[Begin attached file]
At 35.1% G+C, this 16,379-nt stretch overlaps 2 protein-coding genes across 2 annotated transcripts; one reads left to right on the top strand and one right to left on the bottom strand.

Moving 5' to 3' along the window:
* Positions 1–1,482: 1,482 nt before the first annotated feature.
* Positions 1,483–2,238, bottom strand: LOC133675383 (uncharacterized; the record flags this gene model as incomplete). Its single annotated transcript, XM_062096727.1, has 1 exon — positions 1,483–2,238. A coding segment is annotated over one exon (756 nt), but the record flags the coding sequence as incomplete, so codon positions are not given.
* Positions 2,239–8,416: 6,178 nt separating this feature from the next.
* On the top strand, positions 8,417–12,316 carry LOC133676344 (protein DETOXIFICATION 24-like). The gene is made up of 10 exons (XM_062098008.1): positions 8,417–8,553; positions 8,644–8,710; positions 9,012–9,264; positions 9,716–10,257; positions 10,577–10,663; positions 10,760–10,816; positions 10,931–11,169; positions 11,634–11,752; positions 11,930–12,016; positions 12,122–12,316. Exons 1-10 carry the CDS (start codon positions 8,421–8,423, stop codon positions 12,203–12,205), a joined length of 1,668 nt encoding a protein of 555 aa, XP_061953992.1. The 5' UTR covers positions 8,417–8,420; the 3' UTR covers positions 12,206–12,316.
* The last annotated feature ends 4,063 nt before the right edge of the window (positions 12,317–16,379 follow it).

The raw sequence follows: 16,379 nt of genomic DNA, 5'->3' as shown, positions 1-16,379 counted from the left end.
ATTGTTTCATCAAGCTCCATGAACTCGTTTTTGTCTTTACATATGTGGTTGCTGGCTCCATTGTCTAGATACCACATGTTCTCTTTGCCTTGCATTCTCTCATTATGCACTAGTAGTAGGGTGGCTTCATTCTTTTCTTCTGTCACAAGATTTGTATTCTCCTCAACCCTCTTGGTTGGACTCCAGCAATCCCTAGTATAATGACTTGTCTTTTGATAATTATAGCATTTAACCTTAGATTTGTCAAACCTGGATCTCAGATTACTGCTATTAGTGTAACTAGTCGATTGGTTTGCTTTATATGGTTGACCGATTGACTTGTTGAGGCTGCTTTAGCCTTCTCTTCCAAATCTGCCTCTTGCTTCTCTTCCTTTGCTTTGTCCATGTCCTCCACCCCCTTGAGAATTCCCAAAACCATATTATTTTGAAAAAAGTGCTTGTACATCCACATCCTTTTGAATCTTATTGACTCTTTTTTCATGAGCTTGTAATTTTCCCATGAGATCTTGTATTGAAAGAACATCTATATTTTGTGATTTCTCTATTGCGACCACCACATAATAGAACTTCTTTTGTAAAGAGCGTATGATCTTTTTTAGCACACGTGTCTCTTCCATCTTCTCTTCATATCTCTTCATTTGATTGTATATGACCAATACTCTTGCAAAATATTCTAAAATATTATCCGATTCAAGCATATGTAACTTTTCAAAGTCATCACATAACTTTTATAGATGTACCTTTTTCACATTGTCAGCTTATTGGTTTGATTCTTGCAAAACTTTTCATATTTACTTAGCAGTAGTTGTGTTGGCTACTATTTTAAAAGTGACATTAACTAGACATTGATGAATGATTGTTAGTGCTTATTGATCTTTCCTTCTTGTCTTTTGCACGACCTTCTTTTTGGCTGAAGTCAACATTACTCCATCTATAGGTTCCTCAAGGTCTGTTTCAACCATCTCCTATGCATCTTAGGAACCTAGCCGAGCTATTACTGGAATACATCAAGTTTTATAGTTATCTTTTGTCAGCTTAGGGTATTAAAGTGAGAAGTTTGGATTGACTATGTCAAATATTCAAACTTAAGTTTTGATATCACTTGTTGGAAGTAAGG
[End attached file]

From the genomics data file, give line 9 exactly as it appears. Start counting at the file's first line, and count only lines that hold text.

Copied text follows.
ATTGTTTCATCAAGCTCCATGAACTCGTTTTTGTCTTTACATATGTGGTTGCTGGCTCCATTGTCTAGATACCACATGTTCTCTTTGCCTTGCATTCTCTCATTATGCACTAGTAGTAGGGTGGCTTCATTCTTTTCTTCTGTCACAAGATTTGTATTCTCCTCAACCCTCTTGGTTGGACTCCAGCAATCCCTAGTATAATGACTTGTCTTTTGATAATTATAGCATTTAACCTTAGATTTGTCAAACCTGGATCTCAGATTACTGCTATTAGTGTAACTAGTCGATTGGTTTGCTTTATATGGTTGACCGATTGACTTGTTGAGGCTGCTTTAGCCTTCTCTTCCAAATCTGCCTCTTGCTTCTCTTCCTTTGCTTTGTCCATGTCCTCCACCCCCTTGAGAATTCCCAAAACCATATTATTTTGAAAAAAGTGCTTGTACATCCACATCCTTTTGAATCTTATTGACTCTTTTTTCATGAGCTTGTAATTTTCCCATGAGATCTTGTATTGAAAGAACATCTATATTTTGTGATTTCTCTATTGCGACCACCACATAATAGAACTTCTTTTGTAAAGAGCGTATGATCTTTTTTAGCACACGTGTCTCTTCCATCTTCTCTTCATATCTCTTCATTTGATTGTATATGACCAATACTCTTGCAAAATATTCTAAAATATTATCCGATTCAAGCATATGTAACTTTTCAAAGTCATCACATAACTTTTATAGATGTACCTTTTTCACATTGTCAGCTTATTGGTTTGATTCTTGCAAAACTTTTCATATTTACTTAGCAGTAGTTGTGTTGGCTACTATTTTAAAAGTGACATTAACTAGACATTGATGAATGATTGTTAGTGCTTATTGATCTTTCCTTCTTGTCTTTTGCACGACCTTCTTTTTGGCTGAAGTCAACATTACTCCATCTATAGGTTCCTCAAGGTCTGTTTCAACCATCTCCTATGCATCTTAGGAACCTAGCCGAGCTATTACTGGAATACATCAAGTTTTATAGTTATCTTTTGTCAGCTTAGGGTATTAAAGTGAGAAGTTTGGATTGACTATGTCAAATATTCAAACTTAAGTTTTGATATCACTTGTTGGAAGTAAGG